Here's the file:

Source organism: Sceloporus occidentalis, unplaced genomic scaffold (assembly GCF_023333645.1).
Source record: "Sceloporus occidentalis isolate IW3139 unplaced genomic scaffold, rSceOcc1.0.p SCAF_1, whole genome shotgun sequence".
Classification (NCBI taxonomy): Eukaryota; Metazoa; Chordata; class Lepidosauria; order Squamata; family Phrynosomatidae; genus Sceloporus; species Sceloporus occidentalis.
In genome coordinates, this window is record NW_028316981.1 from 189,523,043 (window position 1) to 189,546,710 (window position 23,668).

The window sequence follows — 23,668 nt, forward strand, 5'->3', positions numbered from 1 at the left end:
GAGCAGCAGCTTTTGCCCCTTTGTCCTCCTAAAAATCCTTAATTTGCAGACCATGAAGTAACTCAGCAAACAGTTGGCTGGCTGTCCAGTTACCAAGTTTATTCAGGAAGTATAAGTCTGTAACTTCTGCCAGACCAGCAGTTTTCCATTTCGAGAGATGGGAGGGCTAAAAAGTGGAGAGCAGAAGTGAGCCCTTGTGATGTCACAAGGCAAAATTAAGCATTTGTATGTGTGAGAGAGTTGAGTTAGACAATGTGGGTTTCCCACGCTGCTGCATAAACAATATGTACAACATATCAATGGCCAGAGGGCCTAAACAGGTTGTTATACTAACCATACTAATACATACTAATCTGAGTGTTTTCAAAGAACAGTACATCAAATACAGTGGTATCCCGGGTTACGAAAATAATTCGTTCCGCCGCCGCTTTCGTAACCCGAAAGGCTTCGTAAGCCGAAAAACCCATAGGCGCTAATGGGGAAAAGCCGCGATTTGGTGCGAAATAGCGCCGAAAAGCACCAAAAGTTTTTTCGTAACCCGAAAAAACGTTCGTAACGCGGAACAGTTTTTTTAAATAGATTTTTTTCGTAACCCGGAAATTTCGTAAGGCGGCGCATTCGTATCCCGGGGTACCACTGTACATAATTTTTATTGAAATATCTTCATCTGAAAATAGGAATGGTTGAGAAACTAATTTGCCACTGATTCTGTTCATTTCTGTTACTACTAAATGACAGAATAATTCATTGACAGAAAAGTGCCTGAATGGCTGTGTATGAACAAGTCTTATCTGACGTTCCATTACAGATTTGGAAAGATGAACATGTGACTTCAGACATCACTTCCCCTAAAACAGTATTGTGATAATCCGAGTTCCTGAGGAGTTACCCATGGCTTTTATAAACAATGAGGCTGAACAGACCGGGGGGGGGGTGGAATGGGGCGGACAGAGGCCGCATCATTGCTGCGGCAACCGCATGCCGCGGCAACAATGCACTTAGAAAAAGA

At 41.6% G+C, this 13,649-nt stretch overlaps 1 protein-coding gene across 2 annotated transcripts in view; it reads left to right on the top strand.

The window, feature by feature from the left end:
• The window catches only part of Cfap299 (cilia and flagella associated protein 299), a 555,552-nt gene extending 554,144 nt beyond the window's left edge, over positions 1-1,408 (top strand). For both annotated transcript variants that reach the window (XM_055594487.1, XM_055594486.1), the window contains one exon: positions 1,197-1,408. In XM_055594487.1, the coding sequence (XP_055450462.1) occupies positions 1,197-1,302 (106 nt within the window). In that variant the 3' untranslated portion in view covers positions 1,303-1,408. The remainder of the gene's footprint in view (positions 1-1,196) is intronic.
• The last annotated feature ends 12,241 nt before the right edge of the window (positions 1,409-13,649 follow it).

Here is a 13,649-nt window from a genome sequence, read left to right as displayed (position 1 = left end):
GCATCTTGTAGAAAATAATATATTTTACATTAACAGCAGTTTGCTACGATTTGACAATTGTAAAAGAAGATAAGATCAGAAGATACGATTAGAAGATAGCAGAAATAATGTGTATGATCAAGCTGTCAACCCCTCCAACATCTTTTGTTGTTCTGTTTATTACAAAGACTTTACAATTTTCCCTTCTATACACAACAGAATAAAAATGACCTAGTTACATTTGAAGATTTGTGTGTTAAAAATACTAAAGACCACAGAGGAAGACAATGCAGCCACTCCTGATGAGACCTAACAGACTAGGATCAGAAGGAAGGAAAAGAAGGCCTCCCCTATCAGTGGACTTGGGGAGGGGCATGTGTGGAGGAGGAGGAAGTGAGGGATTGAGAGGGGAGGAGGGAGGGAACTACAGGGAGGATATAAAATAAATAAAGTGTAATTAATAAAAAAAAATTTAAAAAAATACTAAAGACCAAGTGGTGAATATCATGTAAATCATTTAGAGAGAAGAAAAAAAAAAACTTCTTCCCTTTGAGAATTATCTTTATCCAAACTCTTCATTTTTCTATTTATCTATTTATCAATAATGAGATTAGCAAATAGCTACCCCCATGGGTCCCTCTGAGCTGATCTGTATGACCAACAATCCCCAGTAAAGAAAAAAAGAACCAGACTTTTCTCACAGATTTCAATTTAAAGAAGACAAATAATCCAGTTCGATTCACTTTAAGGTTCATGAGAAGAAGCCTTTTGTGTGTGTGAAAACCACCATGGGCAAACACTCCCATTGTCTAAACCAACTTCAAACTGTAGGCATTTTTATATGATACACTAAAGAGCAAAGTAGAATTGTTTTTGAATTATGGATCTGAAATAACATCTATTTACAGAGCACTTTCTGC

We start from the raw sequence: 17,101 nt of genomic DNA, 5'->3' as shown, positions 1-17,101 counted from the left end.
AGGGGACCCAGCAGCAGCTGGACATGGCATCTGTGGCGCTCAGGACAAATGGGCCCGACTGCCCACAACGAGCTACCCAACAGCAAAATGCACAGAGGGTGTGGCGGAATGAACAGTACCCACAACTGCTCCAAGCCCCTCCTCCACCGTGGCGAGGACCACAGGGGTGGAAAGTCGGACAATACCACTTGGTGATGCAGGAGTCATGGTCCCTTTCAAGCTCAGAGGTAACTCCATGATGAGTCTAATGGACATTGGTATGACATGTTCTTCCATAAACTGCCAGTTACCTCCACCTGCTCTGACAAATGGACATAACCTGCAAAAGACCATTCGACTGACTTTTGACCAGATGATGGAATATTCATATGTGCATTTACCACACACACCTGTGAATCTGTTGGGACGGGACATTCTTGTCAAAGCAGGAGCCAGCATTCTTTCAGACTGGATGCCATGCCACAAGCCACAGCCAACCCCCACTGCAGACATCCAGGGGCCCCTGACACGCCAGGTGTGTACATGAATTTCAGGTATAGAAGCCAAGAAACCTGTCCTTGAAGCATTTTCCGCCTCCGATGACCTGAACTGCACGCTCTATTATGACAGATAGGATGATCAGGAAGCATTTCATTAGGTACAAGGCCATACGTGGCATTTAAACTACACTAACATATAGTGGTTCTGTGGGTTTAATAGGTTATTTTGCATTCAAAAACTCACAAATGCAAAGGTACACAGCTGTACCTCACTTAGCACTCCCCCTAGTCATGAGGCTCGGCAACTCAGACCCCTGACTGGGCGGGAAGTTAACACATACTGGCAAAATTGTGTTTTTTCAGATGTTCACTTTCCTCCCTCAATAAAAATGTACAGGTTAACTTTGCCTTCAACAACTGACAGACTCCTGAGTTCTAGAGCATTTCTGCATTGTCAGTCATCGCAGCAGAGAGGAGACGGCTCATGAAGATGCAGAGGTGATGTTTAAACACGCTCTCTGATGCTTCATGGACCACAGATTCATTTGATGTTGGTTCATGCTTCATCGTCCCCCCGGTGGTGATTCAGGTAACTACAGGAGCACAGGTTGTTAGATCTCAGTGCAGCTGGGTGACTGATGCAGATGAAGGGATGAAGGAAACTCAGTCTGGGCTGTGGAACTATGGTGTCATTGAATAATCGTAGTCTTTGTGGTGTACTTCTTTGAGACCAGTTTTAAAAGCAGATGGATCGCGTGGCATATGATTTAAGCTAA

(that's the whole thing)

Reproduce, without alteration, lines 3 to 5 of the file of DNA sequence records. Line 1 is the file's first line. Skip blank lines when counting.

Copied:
Classification (NCBI taxonomy): Eukaryota; Metazoa; Chordata; class Lepidosauria; order Squamata; family Phrynosomatidae; genus Sceloporus; species Sceloporus occidentalis.
In genome coordinates, this window is record NW_028316981.1 from 189,523,043 (window position 1) to 189,546,710 (window position 23,668).

The window sequence follows — 23,668 nt, forward strand, 5'->3', positions numbered from 1 at the left end: